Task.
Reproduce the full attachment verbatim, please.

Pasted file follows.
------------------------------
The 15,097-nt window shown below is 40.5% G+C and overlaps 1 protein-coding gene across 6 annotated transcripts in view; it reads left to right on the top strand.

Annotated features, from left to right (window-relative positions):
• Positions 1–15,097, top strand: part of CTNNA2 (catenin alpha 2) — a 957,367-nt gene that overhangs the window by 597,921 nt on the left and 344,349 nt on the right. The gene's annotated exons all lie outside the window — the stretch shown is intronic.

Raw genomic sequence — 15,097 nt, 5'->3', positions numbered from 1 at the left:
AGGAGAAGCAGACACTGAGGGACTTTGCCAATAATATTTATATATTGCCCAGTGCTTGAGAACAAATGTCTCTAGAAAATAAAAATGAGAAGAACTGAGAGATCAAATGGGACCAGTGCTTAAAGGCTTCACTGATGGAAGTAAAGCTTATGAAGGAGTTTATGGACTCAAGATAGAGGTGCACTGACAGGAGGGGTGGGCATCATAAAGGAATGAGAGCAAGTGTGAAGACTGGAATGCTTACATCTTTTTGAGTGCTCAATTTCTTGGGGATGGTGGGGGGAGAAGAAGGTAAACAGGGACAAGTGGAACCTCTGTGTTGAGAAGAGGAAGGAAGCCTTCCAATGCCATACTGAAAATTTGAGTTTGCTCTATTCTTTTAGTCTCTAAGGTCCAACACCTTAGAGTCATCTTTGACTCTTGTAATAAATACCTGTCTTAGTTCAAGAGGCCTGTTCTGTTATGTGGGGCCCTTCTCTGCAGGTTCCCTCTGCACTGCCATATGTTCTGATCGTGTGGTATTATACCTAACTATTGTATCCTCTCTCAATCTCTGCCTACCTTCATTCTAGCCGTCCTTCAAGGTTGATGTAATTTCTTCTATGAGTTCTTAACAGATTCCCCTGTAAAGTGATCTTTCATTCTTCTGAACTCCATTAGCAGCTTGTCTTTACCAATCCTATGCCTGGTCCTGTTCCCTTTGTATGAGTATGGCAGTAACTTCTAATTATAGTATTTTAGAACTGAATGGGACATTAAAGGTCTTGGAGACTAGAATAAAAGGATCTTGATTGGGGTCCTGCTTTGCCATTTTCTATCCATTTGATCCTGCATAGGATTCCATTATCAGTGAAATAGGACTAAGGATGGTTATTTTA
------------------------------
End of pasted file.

The 15,097-nt window shown below is 40.5% G+C and overlaps 1 protein-coding gene across 6 annotated transcripts in view; it reads left to right on the top strand.

Annotated features, from left to right (window-relative positions):
• Positions 1–15,097, top strand: part of CTNNA2 (catenin alpha 2) — a 957,367-nt gene that overhangs the window by 597,921 nt on the left and 344,349 nt on the right. The gene's annotated exons all lie outside the window — the stretch shown is intronic.

Raw genomic sequence — 15,097 nt, 5'->3', positions numbered from 1 at the left:
AGGAGAAGCAGACACTGAGGGACTTTGCCAATAATATTTATATATTGCCCAGTGCTTGAGAACAAATGTCTCTAGAAAATAAAAATGAGAAGAACTGAGAGATCAAATGGGACCAGTGCTTAAAGGCTTCACTGATGGAAGTAAAGCTTATGAAGGAGTTTATGGACTCAAGATAGAGGTGCACTGACAGGAGGGGTGGGCATCATAAAGGAATGAGAGCAAGTGTGAAGACTGGAATGCTTACATCTTTTTGAGTGCTCAATTTCTTGGGGATGGTGGGGGGAGAAGAAGGTAAACAGGGACAAGTGGAACCTCTGTGTTGAGAAGAGGAAGGAAGCCTTCCAATGCCATACTGAAAATTTGAGTTTGCTCTATTCTTTTAGTCTCTAAGGTCCAACACCTTAGAGTCATCTTTGACTCTTGTAATAAATACCTGTCTTAGTTCAAGAGGCCTGTTCTGTTATGTGGGGCCCTTCTCTGCAGGTTCCCTCTGCACTGCCATATGTTCTGATCGTGTGGTATTATACCTAACTATTGTATCCTCTCTCAATCTCTGCCTACCTTCATTCTAGCCGTCCTTCAAGGTTGATGTAATTTCTTCTATGAGTTCTTAACAGATTCCCCTGTAAAGTGATCTTTCATTCTTCTGAACTCCATTAGCAGCTTGTCTTTACCAATCCTATGCCTGGTCCTGTTCCCTTTGTATGAGTATGGCAGTAACTTCTAATTATAGTATTTTAGAACTGAATGGGACATTAAAGGTCTTGGAGACTAGAATAAAAGGATCTTGATTGGGGTCCTGCTTTGCCATTTTCTATCCATTTGATCCTGCATAGGATTCCATTATCAGTGAAATAGGACTAAGGATGGTTATTTTA